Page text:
Mobilegeddon, did you say? Yes, I did say Mobilegeddon, which appears to be the search community’s ordained name of the imminent Google algorithm update that will be released on April 21. The moniker alone suggests the update will impact the world of mobile search — and that’s a correct assumption.
Search is Google’s main product, and it’s constantly evolving to provide users with a better search experience. Mobilegeddon will improve our experience using Google when searching from a mobile device.
For several years Google has been hinting at what defines a sound mobile search experience. They began pushing site speed because they found that when we’re browsing the web on our phones we lack the patience for a site to s—l—o—w—l—y—l—o—a—d. Instead, we immediately return to the search results and explore another destination.
Google also discovered that usability plays a major role in our tolerance for browsing on tiny screens. You know the sites I’m talking about — the ones that force you to zoom in on the screen so you can finger tap a button to load another page on the site. Ever try booking a hotel room or flight on a website not built for mobile? Break out the pliers because I would rather pull off my fingernails than frustratingly try dozens of failed booking attempts.
Hence the need for Mobilegeddon. Google wants to reward mobile friendly websites with higher keyword rankings because they will provide a better customer experience.
So, how will you know if the new algorithm change has helped or hurt your search engine visibility? Here’s simple monitoring plan:
No. 1: Develop an understanding of your site’s performance before April 21.
I prefer to look at organic traffic year-to-year as well as month-to-month. Many sites have seasonal peaks, so I want to account for those annual events. Once you have trending organic referral traffic data by month, it’s time to slice and dice. I would look at these charts:
No. 2: Determine the impact of the algorithm update after April 21.
Google has proclaimed this algorithm update will not impact your site’s desktop performance, but I would still pay attention to both mobile and desktop after April 21. In some cases you’ll notice a change by the end of the day. So look at these metrics daily after April 21. Has your total organic traffic increased or decreased? If yes, which source has realized the increase or decrease? If your mobile referral traffic is declining, you probably need to resolve the mobile issues that are nearest and dearest to Google’s heart.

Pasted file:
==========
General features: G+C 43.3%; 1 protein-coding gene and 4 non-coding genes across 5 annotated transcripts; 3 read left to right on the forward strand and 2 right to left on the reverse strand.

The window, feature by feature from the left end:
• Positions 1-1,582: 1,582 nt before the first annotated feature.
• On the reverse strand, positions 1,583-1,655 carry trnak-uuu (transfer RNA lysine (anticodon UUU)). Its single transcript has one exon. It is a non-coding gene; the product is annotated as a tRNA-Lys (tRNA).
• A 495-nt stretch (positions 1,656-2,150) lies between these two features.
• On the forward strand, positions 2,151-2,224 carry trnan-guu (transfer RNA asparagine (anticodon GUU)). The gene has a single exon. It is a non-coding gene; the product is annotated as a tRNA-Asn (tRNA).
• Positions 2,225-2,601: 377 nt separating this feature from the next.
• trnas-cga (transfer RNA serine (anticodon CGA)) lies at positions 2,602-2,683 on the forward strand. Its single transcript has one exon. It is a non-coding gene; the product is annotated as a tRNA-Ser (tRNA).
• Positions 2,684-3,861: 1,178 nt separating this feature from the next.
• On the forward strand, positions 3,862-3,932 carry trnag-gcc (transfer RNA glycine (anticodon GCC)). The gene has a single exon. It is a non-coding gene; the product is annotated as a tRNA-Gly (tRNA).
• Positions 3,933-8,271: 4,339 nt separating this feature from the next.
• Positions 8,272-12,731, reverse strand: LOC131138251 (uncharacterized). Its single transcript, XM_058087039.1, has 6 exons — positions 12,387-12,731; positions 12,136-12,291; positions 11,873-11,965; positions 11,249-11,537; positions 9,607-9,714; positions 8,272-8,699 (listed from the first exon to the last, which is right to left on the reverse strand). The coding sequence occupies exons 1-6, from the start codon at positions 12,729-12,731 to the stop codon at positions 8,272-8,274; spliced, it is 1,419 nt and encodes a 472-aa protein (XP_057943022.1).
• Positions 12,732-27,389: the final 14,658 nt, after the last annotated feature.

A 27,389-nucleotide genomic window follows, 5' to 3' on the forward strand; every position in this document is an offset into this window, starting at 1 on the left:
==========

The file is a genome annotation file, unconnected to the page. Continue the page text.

No. 3: Utilize the Google PageSpeed Insights tool.
Using the PageSpeed Insights tool, you’ll want to evaluate the following pages:
- Home page
- Category Page
- Sub-Category Page
- Article/Blog Post Page
The PageSpeed Insights tool will analyze each page and provide recommendations that will improve your site’s mobile performance. Here is a list of some of their primary concerns:
- Eliminate blocking JS
- Reduce server response time
- Optimize images
- Minify JS, CSS, HTML
- Leverage browser caching
- Size content to viewport
- Use legible font size
All of these recommendations require the assistance of an engineer or web designer — and yes, you should make the investment to resolve those issues. Mobile is not going away. Each month the gap widens between mobile and desktop total searches in favor of mobile.
If you see an increase in organic mobile referral traffic, bravo! However, I would continue to monitor over the next couple of months and I would even add this metric to your monthly reporting going forward. Just because you see an immediate benefit does not guarantee it will remain.
I can hear the disbelieving reaction now, “But didn’t I just defeat Mobilegeddon if my mobile traffic went up?” Yes, for the time being. However, some of your competitors just got thumped; don’t expect them to roll over and completely die. They will see the value and need for deploying mobile improvements. When they finally release a mobile friendly website, they’ll climb Google’s mobile rankings again — perhaps usurping your coveted keyword rankings. That’s why it’s a grand idea to continue monitoring this aspect of referring traffic.
Also published on Medium.